27 July 2021 (Tuesday) - Buns, Schools, Stuff

Finding myself at something of a loose end as to what to watch whilst I scoffed toast, I put on the first episode of "Chewing Gum" and stared at it as yet another negative COVID test incubated. As I logged that negative result I had a quick look at the Munzee map. I'd got up early this morning to go on a little Munzee mission to scan a certain type of bar-code needed for our current clan war, but overnight someone else had scanned all that needed scanning. So... with no need to have been up anywhere near as early as I had been I watched another episode of "Chewing Gum" in which our heroine (like all TV show heroines) "did the dirty deed" whilst keeping her pants on. At least she had the good grace to have a nose bleed whenever she did anything un-moral; she felt un-morality was rather stressful.

With time on my hands I stopped off in Goudhurst on my way to work. I had a plan that I might set up my geocaching Adventure Lab there. My idea was to create a guided tour of the village based on those blue circular plaques that you find on old houses where the famous once lived. Goudhurst is a pretty village; a walk round there would be just the thing... Or it would have been *if* there were any of those blue circular plaques that you find on the houses. I couldn't see any. I asked a passing local who told me that she'd never seen any of them in Goudhurst. The closest ones were in Cranbrook five miles away. So much for that plan...

As I was passing I popped in to the local bakery; the Belgian buns looked nice. The local thugs getting their sandwiches didn't, but you can't blame the shop for the sort of thug it attracts. And then as I walked back to my car so my idiot magnet turned itself on. A passing dog walker asked if I knew her dog. I said that I didn't. She told me that her dog certainly knew me - she could tell from the way the dog was looking at me. I fussed the dog, and the woman took this as a tacit admission that I *did* know her dog. I tried to explain that I fuss all dogs, but she wasn't having any of it. If I didn't know her dog, why was I talking to him?

Doesn't everyone talk to every dog they meet?


As I then drove on to work the pundits on the radio were talking about how Members of Parliament are calling for a register of all children  who are undergoing home schooling rather than being educated at a proper school.

It was claimed that there is no formal record of which children are in state schools, which are in private schools, which are being educated at home, and which are running feral. Those wanting some documentation of what the children are doing said that some families in England face being forced into home schooling their children (partly) due to a lack of support for children with special educational needs and disabilities. That's probably true - Swadelands School in Lenham forced us to home-school “Daddy’s Little Angel TM” for the end of her last school year because they couldn't cope with her "challenging" behaviour, and that wasn't a success.

There was some odd woman from the Home Schooling Association being interviewed on the matter. She was dead against any register of home-schooling, was rather aggressive toward everything asked of her and sounded as though she was about to burst into tears at any moment. Failing to address any of the points put to her, she just demanded that home schooling was by far the best way to educate a child whilst offering no evidence to support this (at all).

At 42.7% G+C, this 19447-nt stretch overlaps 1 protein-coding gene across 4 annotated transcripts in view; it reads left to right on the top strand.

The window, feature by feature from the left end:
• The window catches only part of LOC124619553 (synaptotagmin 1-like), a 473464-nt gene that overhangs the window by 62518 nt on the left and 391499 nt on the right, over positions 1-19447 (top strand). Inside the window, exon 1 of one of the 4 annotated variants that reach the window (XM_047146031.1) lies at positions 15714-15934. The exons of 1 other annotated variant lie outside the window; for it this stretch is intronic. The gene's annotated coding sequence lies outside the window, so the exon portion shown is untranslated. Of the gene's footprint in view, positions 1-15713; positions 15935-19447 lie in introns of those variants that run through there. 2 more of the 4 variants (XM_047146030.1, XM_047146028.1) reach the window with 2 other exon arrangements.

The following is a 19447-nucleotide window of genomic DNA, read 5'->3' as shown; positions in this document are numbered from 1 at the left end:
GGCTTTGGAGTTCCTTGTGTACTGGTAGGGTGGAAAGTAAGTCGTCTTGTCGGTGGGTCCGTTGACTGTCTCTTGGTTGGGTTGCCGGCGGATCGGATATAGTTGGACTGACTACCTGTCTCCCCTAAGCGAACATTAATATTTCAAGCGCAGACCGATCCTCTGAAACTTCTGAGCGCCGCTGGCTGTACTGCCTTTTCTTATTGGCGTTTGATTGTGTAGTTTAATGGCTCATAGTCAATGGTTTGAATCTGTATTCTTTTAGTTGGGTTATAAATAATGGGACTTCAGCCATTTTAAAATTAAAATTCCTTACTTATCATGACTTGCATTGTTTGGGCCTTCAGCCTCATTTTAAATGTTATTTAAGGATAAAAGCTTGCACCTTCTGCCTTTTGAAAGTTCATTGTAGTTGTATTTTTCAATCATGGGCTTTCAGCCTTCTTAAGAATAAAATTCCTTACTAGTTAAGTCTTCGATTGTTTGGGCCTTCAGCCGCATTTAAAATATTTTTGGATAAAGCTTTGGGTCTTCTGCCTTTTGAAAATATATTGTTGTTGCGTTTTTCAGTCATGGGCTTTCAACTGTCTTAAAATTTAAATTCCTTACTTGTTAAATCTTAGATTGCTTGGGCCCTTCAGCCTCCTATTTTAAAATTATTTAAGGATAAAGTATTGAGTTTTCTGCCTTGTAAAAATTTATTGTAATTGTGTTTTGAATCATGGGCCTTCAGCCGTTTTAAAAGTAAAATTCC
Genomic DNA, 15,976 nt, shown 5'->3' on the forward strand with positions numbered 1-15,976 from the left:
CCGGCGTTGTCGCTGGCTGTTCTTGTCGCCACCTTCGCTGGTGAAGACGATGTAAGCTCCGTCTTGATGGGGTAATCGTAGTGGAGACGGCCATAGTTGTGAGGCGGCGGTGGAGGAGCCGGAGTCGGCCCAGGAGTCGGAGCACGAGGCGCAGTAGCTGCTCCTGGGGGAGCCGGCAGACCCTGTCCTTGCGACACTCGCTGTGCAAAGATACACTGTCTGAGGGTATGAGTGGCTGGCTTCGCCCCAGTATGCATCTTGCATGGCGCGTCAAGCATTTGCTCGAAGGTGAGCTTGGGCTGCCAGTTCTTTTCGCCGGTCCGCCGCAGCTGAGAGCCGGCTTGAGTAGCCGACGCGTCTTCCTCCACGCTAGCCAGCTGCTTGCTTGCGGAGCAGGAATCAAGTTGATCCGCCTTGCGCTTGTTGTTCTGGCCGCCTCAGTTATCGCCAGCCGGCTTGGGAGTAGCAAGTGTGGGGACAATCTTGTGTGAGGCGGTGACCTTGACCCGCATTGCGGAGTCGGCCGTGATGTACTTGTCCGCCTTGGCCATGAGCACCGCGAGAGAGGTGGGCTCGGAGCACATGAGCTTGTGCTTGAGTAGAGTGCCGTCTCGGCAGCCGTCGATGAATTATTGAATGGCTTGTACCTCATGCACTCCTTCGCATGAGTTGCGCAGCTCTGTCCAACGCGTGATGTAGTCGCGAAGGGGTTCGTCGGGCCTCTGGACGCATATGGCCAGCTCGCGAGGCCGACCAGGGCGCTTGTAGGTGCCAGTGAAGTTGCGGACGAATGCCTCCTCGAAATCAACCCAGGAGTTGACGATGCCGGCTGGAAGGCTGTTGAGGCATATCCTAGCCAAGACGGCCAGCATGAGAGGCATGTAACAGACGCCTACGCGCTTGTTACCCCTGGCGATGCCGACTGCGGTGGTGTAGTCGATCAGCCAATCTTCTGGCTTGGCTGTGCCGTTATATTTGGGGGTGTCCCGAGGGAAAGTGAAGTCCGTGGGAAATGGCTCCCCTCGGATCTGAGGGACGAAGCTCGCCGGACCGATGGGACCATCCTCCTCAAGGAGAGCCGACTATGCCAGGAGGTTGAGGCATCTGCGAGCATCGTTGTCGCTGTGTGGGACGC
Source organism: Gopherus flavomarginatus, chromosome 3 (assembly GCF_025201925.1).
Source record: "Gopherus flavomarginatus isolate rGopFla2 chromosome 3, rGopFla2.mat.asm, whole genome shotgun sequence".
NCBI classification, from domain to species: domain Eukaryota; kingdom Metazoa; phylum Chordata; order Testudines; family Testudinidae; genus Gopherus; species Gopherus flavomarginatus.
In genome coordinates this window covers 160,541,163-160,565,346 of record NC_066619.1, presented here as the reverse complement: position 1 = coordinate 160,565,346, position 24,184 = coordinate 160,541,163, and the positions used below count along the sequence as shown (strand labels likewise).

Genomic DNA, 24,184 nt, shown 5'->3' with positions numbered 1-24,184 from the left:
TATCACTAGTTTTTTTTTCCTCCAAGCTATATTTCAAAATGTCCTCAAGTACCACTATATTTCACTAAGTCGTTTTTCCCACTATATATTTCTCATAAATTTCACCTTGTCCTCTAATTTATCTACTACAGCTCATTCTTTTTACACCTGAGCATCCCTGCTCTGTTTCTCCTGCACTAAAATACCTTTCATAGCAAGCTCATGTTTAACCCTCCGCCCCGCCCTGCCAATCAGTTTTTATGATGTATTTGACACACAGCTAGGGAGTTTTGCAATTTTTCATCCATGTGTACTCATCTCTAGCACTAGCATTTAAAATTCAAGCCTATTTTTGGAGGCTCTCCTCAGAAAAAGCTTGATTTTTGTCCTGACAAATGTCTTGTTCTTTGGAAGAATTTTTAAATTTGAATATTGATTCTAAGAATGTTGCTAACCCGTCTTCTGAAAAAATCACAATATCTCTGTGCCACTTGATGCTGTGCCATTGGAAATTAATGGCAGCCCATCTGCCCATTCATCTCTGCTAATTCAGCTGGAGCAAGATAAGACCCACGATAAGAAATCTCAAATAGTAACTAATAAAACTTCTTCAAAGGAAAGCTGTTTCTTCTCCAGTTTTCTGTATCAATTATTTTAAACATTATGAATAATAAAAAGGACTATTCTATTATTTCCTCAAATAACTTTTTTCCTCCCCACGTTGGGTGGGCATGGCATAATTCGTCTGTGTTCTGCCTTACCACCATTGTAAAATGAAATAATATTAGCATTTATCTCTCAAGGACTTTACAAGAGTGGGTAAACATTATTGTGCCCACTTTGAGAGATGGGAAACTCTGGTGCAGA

Personally I have major reservations about home schooling. You need a variety of experts to educate a child. If I had to, I could (probably) teach maths and science, but that would be all. I'd need someone else to teach history and languages and geography and stuff like that. I don't doubt home schooling could be done well, but it would take some doing.  But then,  that's why we have schools, isn't it?

Of the children I know who were home schooled, one's education consisted of playing tennis and reading wikipedia, and another got to the age of seventeen and still couldn't read.


I got to work, made myself a cuppa and scoffed that Belgian bun I'd bought in Goudhurst. Over the years I've become something of an expert in Belgian buns and this one was perhaps the worst one I have ever had. It certainly wasn't baked today, and I would be very surprised if it had been baked yesterday. If you were to type the word "stale" into Google you might well see a picture of that very bun.

It was shortly after this that I had a minor panic. I'd lost my swipe card. It wasn't in my pocket where it should have been. Realising that I'd needed it to get into work I must have lost it somewhere after the laboratory door. So I re-traced my steps to no avail. It wasn't in the tea-break room. It wasn't in (or down) the toilet. I hadn't (somehow) dropped it in any of the bins. Having re-traced my steps three times I eventually found it laying on the floor at the exact spot where I realised I'd lost it. Woops!


At tea break my phone beeped at me. Not only had that geocache I'd hidden yesterday gone live, it had been found too. Yesterday I put out a geocache not far from Goudhurst church. To find it you need to solve a simple puzzle based on the Battle of Goudhurst. I'd deliberately not mentioned it on here yesterday as there are those who follow this diary in the hope of getting hints to new geocaches that I might hide, and then go out to find them before they are released for everyone to find. 

Work was work, and with my bit done I came home and we watched the final of “Bake Off: The Professionals”. I do love all the “Bake Off” shows… I like watching others cook, but having been a paid cook for two years I’m not keen on cooking myself.  Mind you, if things had turned out differently I could have been on “Bake Off: The Professionals”…

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